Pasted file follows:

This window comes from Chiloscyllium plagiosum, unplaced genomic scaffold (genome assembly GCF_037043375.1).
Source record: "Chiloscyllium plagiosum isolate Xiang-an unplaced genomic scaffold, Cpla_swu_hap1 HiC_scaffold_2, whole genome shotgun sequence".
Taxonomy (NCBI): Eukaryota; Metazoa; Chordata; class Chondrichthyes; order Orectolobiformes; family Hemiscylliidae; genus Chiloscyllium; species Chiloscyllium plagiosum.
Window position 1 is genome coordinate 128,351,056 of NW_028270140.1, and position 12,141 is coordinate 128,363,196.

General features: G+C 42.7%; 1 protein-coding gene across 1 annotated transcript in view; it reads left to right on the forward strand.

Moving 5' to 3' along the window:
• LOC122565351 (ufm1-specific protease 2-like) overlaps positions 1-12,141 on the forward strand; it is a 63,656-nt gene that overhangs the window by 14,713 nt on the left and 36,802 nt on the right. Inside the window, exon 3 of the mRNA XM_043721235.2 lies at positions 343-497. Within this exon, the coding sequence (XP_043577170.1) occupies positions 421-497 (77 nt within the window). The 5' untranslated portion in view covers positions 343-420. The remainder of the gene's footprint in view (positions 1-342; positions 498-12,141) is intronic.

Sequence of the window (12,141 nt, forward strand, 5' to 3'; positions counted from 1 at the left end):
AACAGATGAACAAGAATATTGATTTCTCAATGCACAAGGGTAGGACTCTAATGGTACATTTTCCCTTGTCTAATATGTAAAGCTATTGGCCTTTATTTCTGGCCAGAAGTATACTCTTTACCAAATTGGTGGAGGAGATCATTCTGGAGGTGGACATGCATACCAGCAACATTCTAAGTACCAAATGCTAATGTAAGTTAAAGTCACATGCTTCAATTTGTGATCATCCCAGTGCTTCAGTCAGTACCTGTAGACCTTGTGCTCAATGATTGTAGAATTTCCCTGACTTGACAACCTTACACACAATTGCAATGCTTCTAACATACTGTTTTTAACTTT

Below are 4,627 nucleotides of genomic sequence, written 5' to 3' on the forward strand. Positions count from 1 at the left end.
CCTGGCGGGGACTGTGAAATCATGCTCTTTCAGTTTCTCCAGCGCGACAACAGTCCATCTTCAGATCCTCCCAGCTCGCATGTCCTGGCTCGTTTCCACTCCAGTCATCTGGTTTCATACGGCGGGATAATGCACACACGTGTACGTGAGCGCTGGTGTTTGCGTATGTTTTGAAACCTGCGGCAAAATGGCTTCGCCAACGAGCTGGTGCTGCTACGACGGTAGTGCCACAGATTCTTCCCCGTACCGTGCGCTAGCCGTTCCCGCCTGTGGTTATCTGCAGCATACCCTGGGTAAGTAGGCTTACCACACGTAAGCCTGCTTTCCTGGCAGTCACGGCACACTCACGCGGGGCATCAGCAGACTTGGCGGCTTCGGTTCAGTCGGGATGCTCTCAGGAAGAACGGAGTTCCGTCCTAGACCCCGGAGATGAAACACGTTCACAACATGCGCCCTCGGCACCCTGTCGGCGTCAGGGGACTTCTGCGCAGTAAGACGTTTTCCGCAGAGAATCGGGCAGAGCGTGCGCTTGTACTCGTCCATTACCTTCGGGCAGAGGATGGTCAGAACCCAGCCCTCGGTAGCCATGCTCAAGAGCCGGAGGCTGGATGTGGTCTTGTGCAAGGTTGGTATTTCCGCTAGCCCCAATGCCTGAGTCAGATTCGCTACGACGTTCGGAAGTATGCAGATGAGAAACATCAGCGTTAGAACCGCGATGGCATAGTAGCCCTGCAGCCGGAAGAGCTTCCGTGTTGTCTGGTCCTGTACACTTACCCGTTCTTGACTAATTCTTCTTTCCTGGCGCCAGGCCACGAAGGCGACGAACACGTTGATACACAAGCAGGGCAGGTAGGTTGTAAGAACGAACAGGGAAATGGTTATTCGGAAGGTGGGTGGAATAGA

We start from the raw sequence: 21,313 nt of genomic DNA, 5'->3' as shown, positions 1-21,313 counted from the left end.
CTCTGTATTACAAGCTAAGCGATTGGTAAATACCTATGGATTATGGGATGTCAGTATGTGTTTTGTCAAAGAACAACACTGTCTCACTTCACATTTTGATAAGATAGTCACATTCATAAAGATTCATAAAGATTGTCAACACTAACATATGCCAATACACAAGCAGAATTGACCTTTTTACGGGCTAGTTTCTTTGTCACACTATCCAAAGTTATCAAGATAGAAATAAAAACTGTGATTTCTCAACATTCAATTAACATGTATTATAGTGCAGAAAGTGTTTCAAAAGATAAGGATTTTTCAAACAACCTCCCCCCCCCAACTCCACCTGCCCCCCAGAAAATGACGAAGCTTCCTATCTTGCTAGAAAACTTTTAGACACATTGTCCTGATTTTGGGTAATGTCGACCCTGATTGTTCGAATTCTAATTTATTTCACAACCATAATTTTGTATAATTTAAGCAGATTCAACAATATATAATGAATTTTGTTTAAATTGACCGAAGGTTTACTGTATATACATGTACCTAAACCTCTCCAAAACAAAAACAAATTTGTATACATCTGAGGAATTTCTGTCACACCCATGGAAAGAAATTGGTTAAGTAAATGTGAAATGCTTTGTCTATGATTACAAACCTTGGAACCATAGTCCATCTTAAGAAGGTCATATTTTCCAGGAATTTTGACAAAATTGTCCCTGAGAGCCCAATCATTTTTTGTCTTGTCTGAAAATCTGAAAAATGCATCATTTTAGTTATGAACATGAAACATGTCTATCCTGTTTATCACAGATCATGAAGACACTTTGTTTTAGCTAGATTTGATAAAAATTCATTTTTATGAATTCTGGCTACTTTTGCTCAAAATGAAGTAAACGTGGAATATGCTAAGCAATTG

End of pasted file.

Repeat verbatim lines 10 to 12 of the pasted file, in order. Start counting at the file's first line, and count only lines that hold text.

Below are 4,627 nucleotides of genomic sequence, written 5' to 3' on the forward strand. Positions count from 1 at the left end.
CCTGGCGGGGACTGTGAAATCATGCTCTTTCAGTTTCTCCAGCGCGACAACAGTCCATCTTCAGATCCTCCCAGCTCGCATGTCCTGGCTCGTTTCCACTCCAGTCATCTGGTTTCATACGGCGGGATAATGCACACACGTGTACGTGAGCGCTGGTGTTTGCGTATGTTTTGAAACCTGCGGCAAAATGGCTTCGCCAACGAGCTGGTGCTGCTACGACGGTAGTGCCACAGATTCTTCCCCGTACCGTGCGCTAGCCGTTCCCGCCTGTGGTTATCTGCAGCATACCCTGGGTAAGTAGGCTTACCACACGTAAGCCTGCTTTCCTGGCAGTCACGGCACACTCACGCGGGGCATCAGCAGACTTGGCGGCTTCGGTTCAGTCGGGATGCTCTCAGGAAGAACGGAGTTCCGTCCTAGACCCCGGAGATGAAACACGTTCACAACATGCGCCCTCGGCACCCTGTCGGCGTCAGGGGACTTCTGCGCAGTAAGACGTTTTCCGCAGAGAATCGGGCAGAGCGTGCGCTTGTACTCGTCCATTACCTTCGGGCAGAGGATGGTCAGAACCCAGCCCTCGGTAGCCATGCTCAAGAGCCGGAGGCTGGATGTGGTCTTGTGCAAGGTTGGTATTTCCGCTAGCCCCAATGCCTGAGTCAGATTCGCTACGACGTTCGGAAGTATGCAGATGAGAAACATCAGCGTTAGAACCGCGATGGCATAGTAGCCCTGCAGCCGGAAGAGCTTCCGTGTTGTCTGGTCCTGTACACTTACCCGTTCTTGACTAATTCTTCTTTCCTGGCGCCAGGCCACGAAGGCGACGAACACGTTGATACACAAGCAGGGCAGGTAGGTTGTAAGAACGAACAGGGAAATGGTTATTCGGAAGGTGGGTGGAATAGA

We start from the raw sequence: 21,313 nt of genomic DNA, 5'->3' as shown, positions 1-21,313 counted from the left end.